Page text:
The United States sanctions the Mexican drug cartel Familia Michoacana


MEXICO CITY – The US Treasury Department on Thursday announced sanctions against the Mexican drug cartel Familia Michoacana, which it accused of manufacturing “rainbow” fentanyl pills allegedly meant for children.

The Treasury’s Office of Foreign Assets Control, or OFAC, froze any US property of the Hurtado brothers, the leaders of the cartel, and prohibited US citizens from having dealings with them.

The cartel is based in the southern state of Guerrero and is often known as “The New Michoacan Family,” to distinguish them from an older gang that was largely pushed out of the western state of Michoacan in the mid-2010s.

“Not only does this cartel traffick fentanyl, which claimed the lives of more than 108,000 Americans last year, but it now markets ‘rainbow fentanyl’ as part of a deliberate effort to drive addiction among children and young adults,” the Undersecretary of the Treasury for Terrorism and Financial Intelligence Brian E. Nelson said in a statement.

There has been debate whether the multicolored fentanyl pills that have appeared on the US market are designed to appeal to teenagers and young adults or simply to distinguish the gang’s brand.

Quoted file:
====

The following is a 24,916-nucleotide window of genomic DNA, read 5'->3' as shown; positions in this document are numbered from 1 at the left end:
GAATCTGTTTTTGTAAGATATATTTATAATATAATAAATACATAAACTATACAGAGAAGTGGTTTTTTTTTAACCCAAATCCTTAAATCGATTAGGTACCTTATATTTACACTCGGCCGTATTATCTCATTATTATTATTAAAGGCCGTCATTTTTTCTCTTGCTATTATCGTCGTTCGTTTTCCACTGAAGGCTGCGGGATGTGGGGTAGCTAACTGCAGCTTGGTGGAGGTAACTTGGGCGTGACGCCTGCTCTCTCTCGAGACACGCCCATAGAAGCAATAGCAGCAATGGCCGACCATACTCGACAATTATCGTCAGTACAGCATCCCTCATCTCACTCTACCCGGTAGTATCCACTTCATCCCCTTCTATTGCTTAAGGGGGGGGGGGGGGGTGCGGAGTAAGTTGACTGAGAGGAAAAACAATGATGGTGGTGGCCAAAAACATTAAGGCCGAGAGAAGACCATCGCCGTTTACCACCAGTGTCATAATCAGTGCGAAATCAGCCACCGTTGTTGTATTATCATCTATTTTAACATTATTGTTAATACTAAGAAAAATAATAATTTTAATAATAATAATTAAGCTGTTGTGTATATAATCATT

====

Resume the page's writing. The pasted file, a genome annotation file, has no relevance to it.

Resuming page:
Mexican cartels usually ship counterfeit blue fentanyl pills to the United States to look like Xanax, Adderall or Oxycodone. Synthetic opioid overdoses kill tens of thousands of Americans each year, in part because many who take the pills do not know they are taking fentanyl.

Thursday’s sanctions were directed at José Alfredo Hurtado, who leads the Familia Michoacana along with his brother Johnny Hurtado. The Treasury Department says the cartel also traffics meth, heroin and cocaine.

Their gang has been active in Guerrero and the neighboring states of Morelos, Mexico and Michoacan, and is known to be notoriously violent.

In October, authorities said the massacre of 20 citizens in the Guerrero town of Totolapan appeared to have been the work of José Alfredo Hurtado, who sought to use social media to blame a rival gang.

The October 5 attack in the city of Totolapan killed the city’s mayor, his father and 18 other men. Responsibility for the attack was originally claimed in a video attributed to a nearly extinct gang known as the Tequileros. The men in the dark and shady video said they carried out the attack and were retaking Totolapan.

The Tequileros had long terrorized the city, but years earlier they had been hunted down by a vigilante group believed to be backed by the Familia Michoacana, which dominates the area.

José Alfredo Hurtado posted a video several days later saying he was the intended target of the shooting and had narrowly escaped. But officials said later that the leader’s group likely carried out the killings.

News reports had reported that the Hurtado brothers may have been upset because the mayor of Totolapan and the vigilante group he apparently led rejected the leaders’ choice of another man to lead the city.

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